Civil liberties coalition cries foul on first anniversary of no-fly list
Terri Theodore, THE CANADIAN PRESS
VANCOUVER - Civil rights groups are calling on Canadians to share their stories of racial profiling, informer recruitment and other trials of travelling under heightened security rules.
A coalition of groups marked the first anniversary of the so-called no-fly list's introduction in Canada by announcing a study into the impact of the lists in Canada and the U.S.
The groups condemned the watch list Wednesday, saying too many innocent travellers are needlessly caught on the lists.
"The model of militarizing travel, setting up check points at airports and creating secret watch lists is clearly having a disastrous impact on privacy, mobility, equality and security rights of Canadians," Michael Vonn, of the B.C. Civil Liberties Association, said at a news conference in Vancouver.
The International Civil Liberties Monitoring Group held a concurrent news conference in Ottawa.
Canada first developed its list in June 2007.
But the civil rights coalition says airlines and officials continue to use American versions - even when individuals are travelling within Canada - thus increasing the likelihood of mistaken identity.
Researchers Rahat Kurd and Alnoor Gova said they've already spoken to more than three dozen people who told them racial profiling takes place.
Kurd said participants felt "that Canada state officials do target Muslim individuals with greater scrutiny and suspicion because of their religious identity."
While many were questioned while travelling, Kurd said they also heard stories of CSIS agents and RCMP officers visiting homes to ask about religious activities.
And Kurd said the Mounties Integrated National Security Enforcement Team is trying to recruit informants within the Muslim community.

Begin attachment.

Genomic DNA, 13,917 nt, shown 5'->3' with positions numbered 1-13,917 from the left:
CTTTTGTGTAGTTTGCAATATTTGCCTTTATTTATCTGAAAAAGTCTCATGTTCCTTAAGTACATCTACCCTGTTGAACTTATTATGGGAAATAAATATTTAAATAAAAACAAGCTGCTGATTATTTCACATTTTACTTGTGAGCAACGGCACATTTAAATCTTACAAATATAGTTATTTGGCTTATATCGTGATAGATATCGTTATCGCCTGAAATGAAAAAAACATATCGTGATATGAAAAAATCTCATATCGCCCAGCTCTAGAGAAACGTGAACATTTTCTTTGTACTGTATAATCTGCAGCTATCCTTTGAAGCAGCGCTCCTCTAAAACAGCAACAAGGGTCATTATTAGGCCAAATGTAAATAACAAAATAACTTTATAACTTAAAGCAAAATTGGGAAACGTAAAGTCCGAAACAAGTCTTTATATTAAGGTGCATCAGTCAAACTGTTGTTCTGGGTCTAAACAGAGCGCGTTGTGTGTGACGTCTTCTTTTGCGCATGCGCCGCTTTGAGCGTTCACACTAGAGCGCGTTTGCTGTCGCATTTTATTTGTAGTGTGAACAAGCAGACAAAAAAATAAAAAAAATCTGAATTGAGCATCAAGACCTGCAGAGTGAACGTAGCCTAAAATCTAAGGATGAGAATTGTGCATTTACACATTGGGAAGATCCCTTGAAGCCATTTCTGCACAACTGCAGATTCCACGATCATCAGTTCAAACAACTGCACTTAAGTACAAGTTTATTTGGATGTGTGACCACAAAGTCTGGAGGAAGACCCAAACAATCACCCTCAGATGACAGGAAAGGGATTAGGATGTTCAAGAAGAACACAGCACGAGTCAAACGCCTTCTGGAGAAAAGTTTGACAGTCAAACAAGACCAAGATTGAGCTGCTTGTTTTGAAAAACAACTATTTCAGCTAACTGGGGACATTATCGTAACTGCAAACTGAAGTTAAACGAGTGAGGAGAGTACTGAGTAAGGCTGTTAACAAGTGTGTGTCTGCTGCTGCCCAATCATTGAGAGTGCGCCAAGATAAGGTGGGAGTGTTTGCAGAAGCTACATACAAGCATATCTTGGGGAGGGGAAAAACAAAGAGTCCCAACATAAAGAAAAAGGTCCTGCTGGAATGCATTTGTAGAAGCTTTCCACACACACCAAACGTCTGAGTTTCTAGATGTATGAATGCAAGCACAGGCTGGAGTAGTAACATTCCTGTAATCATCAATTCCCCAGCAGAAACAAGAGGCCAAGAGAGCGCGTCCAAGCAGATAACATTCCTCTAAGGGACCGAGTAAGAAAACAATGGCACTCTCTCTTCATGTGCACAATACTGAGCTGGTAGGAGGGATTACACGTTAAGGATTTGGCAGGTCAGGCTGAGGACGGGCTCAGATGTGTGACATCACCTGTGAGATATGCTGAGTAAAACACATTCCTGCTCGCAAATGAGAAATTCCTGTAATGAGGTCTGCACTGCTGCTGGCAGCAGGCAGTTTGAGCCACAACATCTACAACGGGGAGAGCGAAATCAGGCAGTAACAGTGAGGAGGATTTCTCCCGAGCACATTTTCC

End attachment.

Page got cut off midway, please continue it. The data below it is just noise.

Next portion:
She said the police actions have created a culture of fear within the community.
Gova recounted the story of a 62-year-old Iranian-born Canadian woman who told him that she was on a bus tour when she refused to give her fingerprints to a U.S. border guard.
The woman said that none of the Caucasians or Indians on her bus tour were fingerprinted before her and she had done nothing wrong.
"That's when I felt I had my Rosa Parks moment," he said she told him, citing the woman who emboldened the U.S. civil rights movement by refusing to obey the bus driver and move to the rear of the bus, which was reserved for blacks.
"I was not moving to the back of the bus," they said the unnamed woman told them during their research for the Maru Society - an advocacy group for migrants - with a grant from the Faculty of Law Foundation at the University of British Columbia.
Transport Canada spokeswoman Lucie Vignola said the passenger protection program was created to identify people who pose an immediate threat.
"It's important to note that Canadians have accepted this new approach because it helps protect them against criminals and alleged terrorists," Vignola said in an e-mail.
She added there are safeguards in the Canadian list, such as birth date, to protect against false matches.
Canadian engineer Maher Arar was on a U.S. watch list when he was stopped while travelling and, instead of being sent back to Canada, was transferred to Syria where he was tortured.
The chief of internal investigations at the U.S. Department of Homeland Security has recently reopened the investigation that concluded the American government did no wrong when it sent Arar to Syria.
Canada paid Arar $10.5 million in compensation after he was cleared of any terror links.
"People have very little recourse when they find themselves mistakenly targeted," Vonn said.
The coalition, which includes CUPE and the Canadian Labour Congress, as well as the civil liberties groups, plans to use the information it gathers to lobby the government for legislative change.
"Canada implemented its own no-fly list without one shred of evidence that such measures increase aviation safety and security and with a mountain of evidence that the U.S. no-fly list is an unmitigated fiasco," Vonn said.
She said some American airlines are getting thousands of false positives daily when they punch in travellers names.
Richard Rosenberg, of the B.C. Civil Liberties Association, said no one knows how their name gets on the lists. Governments won't reveal the criteria, saying terrorists might figure out how to keep their names off the list.
And, he said, "there's no way of knowing whether any of these measures have any real effect in deterring terrorism."
© The Canadian Press, 2008